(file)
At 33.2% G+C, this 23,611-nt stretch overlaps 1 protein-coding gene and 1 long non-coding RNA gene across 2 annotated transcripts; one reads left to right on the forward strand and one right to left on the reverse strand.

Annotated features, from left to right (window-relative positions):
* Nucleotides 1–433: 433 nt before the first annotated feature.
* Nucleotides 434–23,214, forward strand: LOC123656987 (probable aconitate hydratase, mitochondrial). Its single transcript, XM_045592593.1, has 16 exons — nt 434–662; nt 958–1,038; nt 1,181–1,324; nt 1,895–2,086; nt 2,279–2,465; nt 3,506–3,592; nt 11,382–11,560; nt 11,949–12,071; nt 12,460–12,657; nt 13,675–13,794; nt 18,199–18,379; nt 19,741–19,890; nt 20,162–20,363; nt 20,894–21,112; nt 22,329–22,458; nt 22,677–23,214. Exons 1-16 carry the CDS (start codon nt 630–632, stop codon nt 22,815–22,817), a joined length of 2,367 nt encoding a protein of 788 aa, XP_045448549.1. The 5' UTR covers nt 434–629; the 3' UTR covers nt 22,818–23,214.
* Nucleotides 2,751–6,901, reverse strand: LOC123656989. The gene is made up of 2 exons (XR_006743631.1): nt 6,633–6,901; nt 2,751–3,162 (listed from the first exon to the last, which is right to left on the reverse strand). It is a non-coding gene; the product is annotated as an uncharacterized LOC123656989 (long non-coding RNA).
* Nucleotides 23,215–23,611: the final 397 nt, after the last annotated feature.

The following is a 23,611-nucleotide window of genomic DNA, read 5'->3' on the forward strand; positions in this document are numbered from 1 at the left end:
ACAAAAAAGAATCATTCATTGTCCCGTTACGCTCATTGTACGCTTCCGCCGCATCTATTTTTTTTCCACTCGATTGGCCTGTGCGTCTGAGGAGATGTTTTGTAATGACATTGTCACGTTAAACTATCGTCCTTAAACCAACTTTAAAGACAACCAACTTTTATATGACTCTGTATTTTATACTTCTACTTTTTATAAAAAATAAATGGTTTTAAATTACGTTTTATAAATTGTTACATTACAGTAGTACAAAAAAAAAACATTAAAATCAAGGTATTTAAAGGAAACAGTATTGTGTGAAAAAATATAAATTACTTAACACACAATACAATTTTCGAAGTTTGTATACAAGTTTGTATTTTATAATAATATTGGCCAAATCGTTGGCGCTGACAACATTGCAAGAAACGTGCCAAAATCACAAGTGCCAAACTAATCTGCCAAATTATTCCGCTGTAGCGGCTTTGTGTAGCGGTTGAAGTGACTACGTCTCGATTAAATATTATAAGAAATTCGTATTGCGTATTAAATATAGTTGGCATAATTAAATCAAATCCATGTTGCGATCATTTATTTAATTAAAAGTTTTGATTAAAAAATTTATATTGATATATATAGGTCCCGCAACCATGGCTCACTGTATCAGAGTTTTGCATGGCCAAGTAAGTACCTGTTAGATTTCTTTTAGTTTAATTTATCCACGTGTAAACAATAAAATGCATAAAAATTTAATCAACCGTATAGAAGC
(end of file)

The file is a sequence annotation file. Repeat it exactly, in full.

At 33.2% G+C, this 23,611-nt stretch overlaps 1 protein-coding gene and 1 long non-coding RNA gene across 2 annotated transcripts; one reads left to right on the forward strand and one right to left on the reverse strand.

Annotated features, from left to right (window-relative positions):
* Nucleotides 1–433: 433 nt before the first annotated feature.
* Nucleotides 434–23,214, forward strand: LOC123656987 (probable aconitate hydratase, mitochondrial). Its single transcript, XM_045592593.1, has 16 exons — nt 434–662; nt 958–1,038; nt 1,181–1,324; nt 1,895–2,086; nt 2,279–2,465; nt 3,506–3,592; nt 11,382–11,560; nt 11,949–12,071; nt 12,460–12,657; nt 13,675–13,794; nt 18,199–18,379; nt 19,741–19,890; nt 20,162–20,363; nt 20,894–21,112; nt 22,329–22,458; nt 22,677–23,214. Exons 1-16 carry the CDS (start codon nt 630–632, stop codon nt 22,815–22,817), a joined length of 2,367 nt encoding a protein of 788 aa, XP_045448549.1. The 5' UTR covers nt 434–629; the 3' UTR covers nt 22,818–23,214.
* Nucleotides 2,751–6,901, reverse strand: LOC123656989. The gene is made up of 2 exons (XR_006743631.1): nt 6,633–6,901; nt 2,751–3,162 (listed from the first exon to the last, which is right to left on the reverse strand). It is a non-coding gene; the product is annotated as an uncharacterized LOC123656989 (long non-coding RNA).
* Nucleotides 23,215–23,611: the final 397 nt, after the last annotated feature.

The following is a 23,611-nucleotide window of genomic DNA, read 5'->3' on the forward strand; positions in this document are numbered from 1 at the left end:
ACAAAAAAGAATCATTCATTGTCCCGTTACGCTCATTGTACGCTTCCGCCGCATCTATTTTTTTTCCACTCGATTGGCCTGTGCGTCTGAGGAGATGTTTTGTAATGACATTGTCACGTTAAACTATCGTCCTTAAACCAACTTTAAAGACAACCAACTTTTATATGACTCTGTATTTTATACTTCTACTTTTTATAAAAAATAAATGGTTTTAAATTACGTTTTATAAATTGTTACATTACAGTAGTACAAAAAAAAAACATTAAAATCAAGGTATTTAAAGGAAACAGTATTGTGTGAAAAAATATAAATTACTTAACACACAATACAATTTTCGAAGTTTGTATACAAGTTTGTATTTTATAATAATATTGGCCAAATCGTTGGCGCTGACAACATTGCAAGAAACGTGCCAAAATCACAAGTGCCAAACTAATCTGCCAAATTATTCCGCTGTAGCGGCTTTGTGTAGCGGTTGAAGTGACTACGTCTCGATTAAATATTATAAGAAATTCGTATTGCGTATTAAATATAGTTGGCATAATTAAATCAAATCCATGTTGCGATCATTTATTTAATTAAAAGTTTTGATTAAAAAATTTATATTGATATATATAGGTCCCGCAACCATGGCTCACTGTATCAGAGTTTTGCATGGCCAAGTAAGTACCTGTTAGATTTCTTTTAGTTTAATTTATCCACGTGTAAACAATAAAATGCATAAAAATTTAATCAACCGTATAGAAGC